Senior Vice President, Human Resources, Boys & Girls Clubs of Delaware
Robin is an accomplished and results-driven senior Human Resources professional with over 20 years’ experience in the financial services, gaming and hospitality industries. She was a Vice President of Human Resources for Caesar’s Entertainment, the world’s largest gaming organization, and prior to that she was with Dover Downs Hotel and Casino. She currently serves as Senior Vice President of Human Resources for Boys & Girls Clubs of Delaware
Measuring employee engagement is critical to the success of any business. To get a comprehensive picture businesses are encouraged to conduct employee engagement surveys. I have had the privilege of working for some great companies in the financial services, gaming and hospitality and now nonprofit, and each of these organizations understood the value of conducting such surveys. Below is a brief road map to help your company consider a plan for conducting your own engagement survey.
1. Give careful consideration to survey design and questions. If you don't know where to begin you might want to take a look at the Best Places to Work Survey. Think carefully about the questions you ask and how you ask them. Questions should be set up on a Likert scale. You may want to embed open-ended questions in each section or include a couple at the end of the survey.
2. Consider the technology used to gather data. You could choose an external firm to collect data and use their own technology. In my experience the benefit of this approach is that employees are more inclined to answer honestly if the survey is conducted by an outside agency. The downside is cost. If you are on a budget, consider online options like Survey Monkey. If you use Survey Monkey, I would recommend paying for an upgraded subscription for more options for data collection. Whichever option you choose, consider whether the approach allows employees to maintain anonymity. You will get more honest answers and a better response rate if you factor this into all aspects of the survey design and administration.
3. Establish a plan for communicating the survey to employees. If you've ever done any kind of survey you know that you must provide incentives to those who you are targeting. Also, the survey must be supported by the decision makers and influencers within your organization. Have fun with the ways you market and disseminate information and create excitement around the initiative.
4. Gather, review, and analyze your data. If you asked open ended questions and used an online survey system you will need to read each comment and categorize it so you can analyze and quantify it. This is laborious but necessary. Often times reading these gives you a better flavor for employee concerns. If you choose to use an outside consultant they take a deeper dive into the data and provide analysis around the drivers of engagement as well as analytical conclusions.
5. Share the results with your employees. If you skip this step you may as well have not done the survey at all. When you ask your employees what they think about working for you, you need to be prepared to share the results. This is done at a very high level and I would recommend the results be communicated by the President/CEO. Typically this communication includes overall scores and high level results including: the top five scoring questions and the bottom five scoring questions. The message should include next steps. Be honest, if there are things employees expressed dissatisfaction with but you are not able to change, tell them this and explain why. They can take it.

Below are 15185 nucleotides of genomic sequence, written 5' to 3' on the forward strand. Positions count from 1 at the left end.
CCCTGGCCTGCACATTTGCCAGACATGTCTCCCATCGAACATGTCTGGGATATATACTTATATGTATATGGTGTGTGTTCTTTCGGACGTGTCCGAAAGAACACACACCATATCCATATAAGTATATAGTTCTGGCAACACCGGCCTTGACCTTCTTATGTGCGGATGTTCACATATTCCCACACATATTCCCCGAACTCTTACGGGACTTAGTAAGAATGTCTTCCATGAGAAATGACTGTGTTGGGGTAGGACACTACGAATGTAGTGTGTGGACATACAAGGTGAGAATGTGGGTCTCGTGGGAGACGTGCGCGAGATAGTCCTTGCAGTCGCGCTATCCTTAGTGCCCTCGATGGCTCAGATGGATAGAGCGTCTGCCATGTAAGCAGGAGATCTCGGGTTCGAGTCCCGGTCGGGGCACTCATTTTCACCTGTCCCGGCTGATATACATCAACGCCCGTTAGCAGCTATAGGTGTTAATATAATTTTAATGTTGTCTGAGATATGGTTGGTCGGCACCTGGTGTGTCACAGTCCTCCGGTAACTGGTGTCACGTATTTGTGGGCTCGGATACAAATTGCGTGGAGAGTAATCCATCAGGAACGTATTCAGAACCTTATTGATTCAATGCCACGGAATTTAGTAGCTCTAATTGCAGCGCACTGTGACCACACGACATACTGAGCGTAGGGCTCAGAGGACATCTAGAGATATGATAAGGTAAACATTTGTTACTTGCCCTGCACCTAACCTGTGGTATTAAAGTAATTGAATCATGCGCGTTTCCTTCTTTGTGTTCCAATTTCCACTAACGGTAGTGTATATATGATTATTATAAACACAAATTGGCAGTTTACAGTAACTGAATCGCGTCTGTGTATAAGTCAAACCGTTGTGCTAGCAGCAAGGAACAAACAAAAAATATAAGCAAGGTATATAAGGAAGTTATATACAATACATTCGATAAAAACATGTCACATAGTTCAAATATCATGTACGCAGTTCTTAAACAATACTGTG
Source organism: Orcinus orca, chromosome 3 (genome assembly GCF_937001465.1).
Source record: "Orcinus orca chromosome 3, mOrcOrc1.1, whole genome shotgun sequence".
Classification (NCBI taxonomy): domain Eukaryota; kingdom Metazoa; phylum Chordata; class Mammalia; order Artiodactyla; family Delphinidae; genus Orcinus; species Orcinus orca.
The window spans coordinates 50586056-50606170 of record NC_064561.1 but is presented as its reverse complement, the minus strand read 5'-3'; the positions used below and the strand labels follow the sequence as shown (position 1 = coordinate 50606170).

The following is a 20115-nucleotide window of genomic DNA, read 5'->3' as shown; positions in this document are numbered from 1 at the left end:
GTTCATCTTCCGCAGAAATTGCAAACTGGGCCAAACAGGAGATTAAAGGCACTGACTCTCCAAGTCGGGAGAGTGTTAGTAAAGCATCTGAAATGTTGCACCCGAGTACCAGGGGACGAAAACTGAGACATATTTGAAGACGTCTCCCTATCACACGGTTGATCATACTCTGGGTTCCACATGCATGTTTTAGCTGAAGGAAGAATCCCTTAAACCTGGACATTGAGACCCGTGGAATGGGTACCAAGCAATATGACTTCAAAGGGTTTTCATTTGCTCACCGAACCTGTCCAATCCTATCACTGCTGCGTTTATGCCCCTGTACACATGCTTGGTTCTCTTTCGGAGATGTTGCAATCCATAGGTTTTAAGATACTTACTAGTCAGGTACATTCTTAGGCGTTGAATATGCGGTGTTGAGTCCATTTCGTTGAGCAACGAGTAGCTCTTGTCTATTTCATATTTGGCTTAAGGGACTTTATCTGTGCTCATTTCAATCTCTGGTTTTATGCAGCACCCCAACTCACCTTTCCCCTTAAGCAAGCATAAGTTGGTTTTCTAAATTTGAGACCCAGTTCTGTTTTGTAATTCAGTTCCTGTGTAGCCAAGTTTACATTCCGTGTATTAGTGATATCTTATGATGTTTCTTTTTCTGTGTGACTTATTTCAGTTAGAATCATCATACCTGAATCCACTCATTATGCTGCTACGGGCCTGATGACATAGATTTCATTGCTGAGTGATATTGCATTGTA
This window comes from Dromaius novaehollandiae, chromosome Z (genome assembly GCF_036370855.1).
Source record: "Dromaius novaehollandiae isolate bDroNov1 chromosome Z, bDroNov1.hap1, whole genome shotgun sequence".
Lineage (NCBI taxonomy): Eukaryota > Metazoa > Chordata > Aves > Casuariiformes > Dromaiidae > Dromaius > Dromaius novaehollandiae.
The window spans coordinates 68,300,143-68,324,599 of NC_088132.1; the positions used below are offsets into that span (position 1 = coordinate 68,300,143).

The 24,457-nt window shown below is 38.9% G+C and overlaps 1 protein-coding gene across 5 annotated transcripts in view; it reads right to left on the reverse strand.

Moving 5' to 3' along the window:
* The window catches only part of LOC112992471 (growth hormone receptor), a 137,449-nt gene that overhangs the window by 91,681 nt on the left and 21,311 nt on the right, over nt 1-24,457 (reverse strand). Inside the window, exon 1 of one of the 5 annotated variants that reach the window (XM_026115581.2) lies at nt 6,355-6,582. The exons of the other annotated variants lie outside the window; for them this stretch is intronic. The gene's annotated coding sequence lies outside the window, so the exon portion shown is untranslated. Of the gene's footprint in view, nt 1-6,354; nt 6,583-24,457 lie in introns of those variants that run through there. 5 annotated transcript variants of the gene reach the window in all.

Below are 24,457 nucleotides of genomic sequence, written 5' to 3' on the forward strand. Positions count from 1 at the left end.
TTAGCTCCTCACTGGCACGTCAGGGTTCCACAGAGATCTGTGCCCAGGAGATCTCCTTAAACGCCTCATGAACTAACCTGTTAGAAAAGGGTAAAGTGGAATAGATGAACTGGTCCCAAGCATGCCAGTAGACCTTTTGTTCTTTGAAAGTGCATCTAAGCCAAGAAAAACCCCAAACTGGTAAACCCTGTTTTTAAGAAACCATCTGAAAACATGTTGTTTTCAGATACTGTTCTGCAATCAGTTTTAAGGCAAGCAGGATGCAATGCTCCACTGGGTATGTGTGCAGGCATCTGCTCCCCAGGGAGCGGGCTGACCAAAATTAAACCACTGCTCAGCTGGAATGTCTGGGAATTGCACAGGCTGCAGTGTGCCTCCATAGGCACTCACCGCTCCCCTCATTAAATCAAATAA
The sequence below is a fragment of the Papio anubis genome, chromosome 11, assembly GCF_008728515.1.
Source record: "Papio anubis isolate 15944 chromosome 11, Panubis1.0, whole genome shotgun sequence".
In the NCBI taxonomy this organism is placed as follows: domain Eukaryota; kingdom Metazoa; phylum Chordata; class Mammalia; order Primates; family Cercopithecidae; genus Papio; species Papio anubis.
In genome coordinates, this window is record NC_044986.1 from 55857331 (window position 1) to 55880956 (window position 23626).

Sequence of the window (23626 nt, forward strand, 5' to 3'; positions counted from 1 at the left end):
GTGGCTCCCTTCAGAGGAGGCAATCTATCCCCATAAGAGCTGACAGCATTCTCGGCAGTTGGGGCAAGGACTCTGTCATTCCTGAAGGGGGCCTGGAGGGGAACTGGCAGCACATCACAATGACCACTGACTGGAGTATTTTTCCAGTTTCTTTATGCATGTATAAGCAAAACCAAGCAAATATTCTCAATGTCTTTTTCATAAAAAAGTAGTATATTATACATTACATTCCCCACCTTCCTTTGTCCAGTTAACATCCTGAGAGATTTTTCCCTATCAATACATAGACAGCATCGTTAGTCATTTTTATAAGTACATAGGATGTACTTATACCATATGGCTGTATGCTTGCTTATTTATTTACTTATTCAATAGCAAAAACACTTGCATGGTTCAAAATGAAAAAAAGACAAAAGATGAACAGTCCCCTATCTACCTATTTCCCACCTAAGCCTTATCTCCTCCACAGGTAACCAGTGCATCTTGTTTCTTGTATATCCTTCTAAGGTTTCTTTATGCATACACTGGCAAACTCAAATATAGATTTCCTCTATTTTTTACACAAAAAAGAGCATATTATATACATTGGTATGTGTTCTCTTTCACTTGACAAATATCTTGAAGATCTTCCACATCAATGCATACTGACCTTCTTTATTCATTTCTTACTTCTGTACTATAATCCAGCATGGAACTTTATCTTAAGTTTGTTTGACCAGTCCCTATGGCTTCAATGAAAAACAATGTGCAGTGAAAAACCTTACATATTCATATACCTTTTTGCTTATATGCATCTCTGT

6. Develop an action plan and identify someone to own this. Typically this is your HR team, but if responding to the survey is viewed as something that HR handles and others in the organization are not involved or held accountable for enacting the plan, it will most certainly fail. The action plan does not need to be overly complicated but should include addressing the bottom low scoring questions. Once a plan is developed, it is important to let employees know the plan. Again, you are back in Marketing mode and need to communicate the plan.
7. Continue to market any changes made. If you don't follow up on your survey promises, you will hear from your employees. This is imperative and often forgotten; leaving employees disenchanted with the whole process. It can be as simple as a "You asked, we listened", but get the word out. It's important to note, these should be frequent communications, not a flurry of activity right before you administer the next survey. As I write this, Boys & Girls Clubs of Delaware is getting ready to embark on another employee survey and considering a slightly different approach commonly referred to as "pulse surveys". These surveys are shorter and done more frequently. We need to be more nimble in responding to what our employees tell us. Stay tuned"¦
Robin is an accomplished and results-driven senior Human Resources professional with over 20 years' experience in the financial services, gaming and hospitality industries. She was a Vice President of Human Resources for Caesar's Entertainment, the world's largest gaming organization, and prior to that she was with Dover Downs Hotel and Casino. She currently serves as Senior Vice President of Human Resources for Boys & Girls Clubs of Delaware
Ms. Roberts has her Master's Degree in Training Design and Development from Penn State and her Bachelor's Degree from the University of Delaware in Education. She also has her Professional in Human ResourcesÂ® (PHRÂ®) certification and is an active member of both the national and the Delaware Society For Human Resource Management. She is a certified facilitator and has conducted Management Training Programs such as DDI, Zenger-Miller and Price Pritchett.